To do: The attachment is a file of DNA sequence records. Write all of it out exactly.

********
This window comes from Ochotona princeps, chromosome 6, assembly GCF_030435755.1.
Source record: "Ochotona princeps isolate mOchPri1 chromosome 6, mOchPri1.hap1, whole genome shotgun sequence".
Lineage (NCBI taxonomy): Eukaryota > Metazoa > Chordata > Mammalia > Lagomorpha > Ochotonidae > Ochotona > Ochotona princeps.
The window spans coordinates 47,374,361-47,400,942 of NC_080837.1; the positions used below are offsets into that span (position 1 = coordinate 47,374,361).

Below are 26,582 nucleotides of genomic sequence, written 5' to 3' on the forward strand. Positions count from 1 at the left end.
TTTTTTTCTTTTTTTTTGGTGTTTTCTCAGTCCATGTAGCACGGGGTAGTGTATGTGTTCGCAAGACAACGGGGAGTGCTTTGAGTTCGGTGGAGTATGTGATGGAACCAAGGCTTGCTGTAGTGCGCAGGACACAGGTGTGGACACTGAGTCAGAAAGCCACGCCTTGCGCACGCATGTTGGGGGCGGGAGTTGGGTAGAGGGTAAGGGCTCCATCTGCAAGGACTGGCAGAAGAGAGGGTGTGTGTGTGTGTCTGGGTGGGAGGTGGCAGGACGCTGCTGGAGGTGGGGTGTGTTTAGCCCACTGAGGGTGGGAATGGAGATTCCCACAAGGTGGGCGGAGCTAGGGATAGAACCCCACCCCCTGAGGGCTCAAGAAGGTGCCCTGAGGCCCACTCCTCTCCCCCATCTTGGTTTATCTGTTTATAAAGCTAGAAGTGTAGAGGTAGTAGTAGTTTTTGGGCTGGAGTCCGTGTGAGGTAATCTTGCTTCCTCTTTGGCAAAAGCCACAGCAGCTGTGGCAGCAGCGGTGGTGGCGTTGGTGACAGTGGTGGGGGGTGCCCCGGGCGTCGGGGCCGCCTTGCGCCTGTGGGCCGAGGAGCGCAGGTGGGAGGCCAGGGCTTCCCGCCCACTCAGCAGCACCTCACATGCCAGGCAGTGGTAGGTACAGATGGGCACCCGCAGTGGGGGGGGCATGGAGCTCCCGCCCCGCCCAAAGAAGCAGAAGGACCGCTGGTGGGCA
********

This window comes from Ochotona princeps, chromosome 6, assembly GCF_030435755.1.
Source record: "Ochotona princeps isolate mOchPri1 chromosome 6, mOchPri1.hap1, whole genome shotgun sequence".
Lineage (NCBI taxonomy): Eukaryota > Metazoa > Chordata > Mammalia > Lagomorpha > Ochotonidae > Ochotona > Ochotona princeps.
The window spans coordinates 47,374,361-47,400,942 of NC_080837.1; the positions used below are offsets into that span (position 1 = coordinate 47,374,361).

Below are 26,582 nucleotides of genomic sequence, written 5' to 3' on the forward strand. Positions count from 1 at the left end.
TTTTTTTCTTTTTTTTTGGTGTTTTCTCAGTCCATGTAGCACGGGGTAGTGTATGTGTTCGCAAGACAACGGGGAGTGCTTTGAGTTCGGTGGAGTATGTGATGGAACCAAGGCTTGCTGTAGTGCGCAGGACACAGGTGTGGACACTGAGTCAGAAAGCCACGCCTTGCGCACGCATGTTGGGGGCGGGAGTTGGGTAGAGGGTAAGGGCTCCATCTGCAAGGACTGGCAGAAGAGAGGGTGTGTGTGTGTGTCTGGGTGGGAGGTGGCAGGACGCTGCTGGAGGTGGGGTGTGTTTAGCCCACTGAGGGTGGGAATGGAGATTCCCACAAGGTGGGCGGAGCTAGGGATAGAACCCCACCCCCTGAGGGCTCAAGAAGGTGCCCTGAGGCCCACTCCTCTCCCCCATCTTGGTTTATCTGTTTATAAAGCTAGAAGTGTAGAGGTAGTAGTAGTTTTTGGGCTGGAGTCCGTGTGAGGTAATCTTGCTTCCTCTTTGGCAAAAGCCACAGCAGCTGTGGCAGCAGCGGTGGTGGCGTTGGTGACAGTGGTGGGGGGTGCCCCGGGCGTCGGGGCCGCCTTGCGCCTGTGGGCCGAGGAGCGCAGGTGGGAGGCCAGGGCTTCCCGCCCACTCAGCAGCACCTCACATGCCAGGCAGTGGTAGGTACAGATGGGCACCCGCAGTGGGGGGGGCATGGAGCTCCCGCCCCGCCCAAAGAAGCAGAAGGACCGCTGGTGGGCA